Travel restrictions are a tremendous drag on traded in services. Regarding trade in goods, around 25 countries have halted imports from places affected by the coronavirus. On high-tech products in bonded areas, U.S. companies had already embarked on a course of supply chain readjustment at the outset of the trade war. Based on the number-crunching of the accountants, they explored various retaliatory scenarios.
Supply chain adjustments usually take years. The prolonged China-U.S. trade friction has prompted some high-tech companies to adjust. UBS published a report last year on this subject, finding that some companies were still of two minds, as the cost-benefit analysis was intimidating and they continued to pin their hopes on a turnaround in trade talks.
But with more U.S. politicians chanting for economic and technological decoupling — and with the arrival of the coronavirus epidemic rocking the boat even more — multinationals deeply integrated into global supply chains are reaching the point of despair. The coronavirus outbreak has brought a precipitous disruption of supply chains, which serves as a sort of simulation or rehearsal for a broader economic decoupling. It’s not pretty.
Travel restrictions have also hamstrung the flow of technology, an area in which the U.S. has an edge. It could be said that prevention and control measures have by accident given the world a preview of the economic and social havoc decoupling would wreak.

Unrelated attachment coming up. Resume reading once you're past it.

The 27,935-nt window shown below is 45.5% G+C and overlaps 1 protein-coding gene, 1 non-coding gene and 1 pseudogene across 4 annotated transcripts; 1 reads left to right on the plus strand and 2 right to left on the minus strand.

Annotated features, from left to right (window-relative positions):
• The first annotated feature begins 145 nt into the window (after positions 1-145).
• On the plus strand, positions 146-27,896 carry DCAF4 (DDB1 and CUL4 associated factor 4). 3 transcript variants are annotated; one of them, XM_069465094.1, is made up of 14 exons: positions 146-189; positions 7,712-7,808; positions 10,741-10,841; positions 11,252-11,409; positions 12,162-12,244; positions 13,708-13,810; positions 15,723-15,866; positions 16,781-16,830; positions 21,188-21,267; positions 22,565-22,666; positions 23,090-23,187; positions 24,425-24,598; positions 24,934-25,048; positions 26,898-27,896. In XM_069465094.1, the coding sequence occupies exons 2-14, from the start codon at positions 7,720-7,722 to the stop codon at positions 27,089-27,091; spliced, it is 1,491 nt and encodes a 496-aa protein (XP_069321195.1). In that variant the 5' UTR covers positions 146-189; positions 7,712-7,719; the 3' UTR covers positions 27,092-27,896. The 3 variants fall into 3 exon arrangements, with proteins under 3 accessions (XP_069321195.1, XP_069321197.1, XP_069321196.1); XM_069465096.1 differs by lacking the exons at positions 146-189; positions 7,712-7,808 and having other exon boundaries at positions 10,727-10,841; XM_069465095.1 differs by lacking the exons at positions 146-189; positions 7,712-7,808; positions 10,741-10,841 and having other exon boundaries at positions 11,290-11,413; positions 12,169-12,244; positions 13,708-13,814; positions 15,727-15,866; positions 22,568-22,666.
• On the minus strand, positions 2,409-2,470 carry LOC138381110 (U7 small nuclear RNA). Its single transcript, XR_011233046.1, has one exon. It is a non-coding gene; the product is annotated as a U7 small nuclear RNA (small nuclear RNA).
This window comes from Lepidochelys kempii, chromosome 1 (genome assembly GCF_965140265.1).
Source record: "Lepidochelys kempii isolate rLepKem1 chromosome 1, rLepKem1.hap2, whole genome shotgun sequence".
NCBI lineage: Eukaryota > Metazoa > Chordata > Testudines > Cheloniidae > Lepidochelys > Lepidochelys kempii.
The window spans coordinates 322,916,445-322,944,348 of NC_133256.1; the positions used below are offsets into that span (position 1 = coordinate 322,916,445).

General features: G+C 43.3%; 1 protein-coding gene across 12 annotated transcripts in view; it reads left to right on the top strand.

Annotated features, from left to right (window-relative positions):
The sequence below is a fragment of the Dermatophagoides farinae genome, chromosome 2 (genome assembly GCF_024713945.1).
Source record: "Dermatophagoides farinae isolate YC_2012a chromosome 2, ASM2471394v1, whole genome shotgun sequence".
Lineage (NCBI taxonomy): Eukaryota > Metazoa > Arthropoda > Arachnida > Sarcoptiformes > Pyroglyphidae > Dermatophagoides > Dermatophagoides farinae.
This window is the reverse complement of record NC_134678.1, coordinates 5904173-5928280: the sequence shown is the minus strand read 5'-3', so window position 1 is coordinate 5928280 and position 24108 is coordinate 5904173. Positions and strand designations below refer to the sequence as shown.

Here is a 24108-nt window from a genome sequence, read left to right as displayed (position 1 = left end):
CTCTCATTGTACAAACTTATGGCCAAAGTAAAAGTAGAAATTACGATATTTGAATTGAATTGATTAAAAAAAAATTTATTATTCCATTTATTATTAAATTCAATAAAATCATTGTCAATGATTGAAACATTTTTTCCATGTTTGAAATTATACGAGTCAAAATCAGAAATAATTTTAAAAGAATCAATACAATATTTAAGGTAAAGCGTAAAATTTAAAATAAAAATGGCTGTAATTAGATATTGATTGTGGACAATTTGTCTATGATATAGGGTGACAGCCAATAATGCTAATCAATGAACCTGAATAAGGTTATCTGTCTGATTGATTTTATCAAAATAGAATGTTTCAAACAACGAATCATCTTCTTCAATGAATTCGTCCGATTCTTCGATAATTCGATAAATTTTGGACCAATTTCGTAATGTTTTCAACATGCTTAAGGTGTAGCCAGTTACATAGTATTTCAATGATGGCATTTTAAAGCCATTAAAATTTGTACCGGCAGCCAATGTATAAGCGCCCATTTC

In light of this development, it is time for those who have been misled by decoupling theory to rethink the merits of the argument. When we are faced with a common threat, economic and trade interests should be put on the back burner.
The U.S. government has already exempted tariffs on medical relief products and called for prevention and control cooperation between responsible major powers. Meanwhile, technological cooperation has been embroiled in the U.S.-China spat. The decoupling argument has jeopardized the military product control and dual-use product end-user review practices that require China’s cooperation.
It is a poisonous kind of competition to hijack human interests and put economic and trade interests above health, development and the resolution of a common threat — not to mention potential technological progress in various fields.
One hopes the right lessons will be drawn from the ongoing decoupling simulation and that leaders can manage to see the light in the tunnel ahead — which is cooperation. We expect politicians from both countries to show responsibility, capability and vision in navigating the darkness, to promote economic integration, harness synergy and mitigate confrontation.
A viable path forward for the mutual benefit of two peoples can be charted. The reward for doing so will be a better and more peaceful world.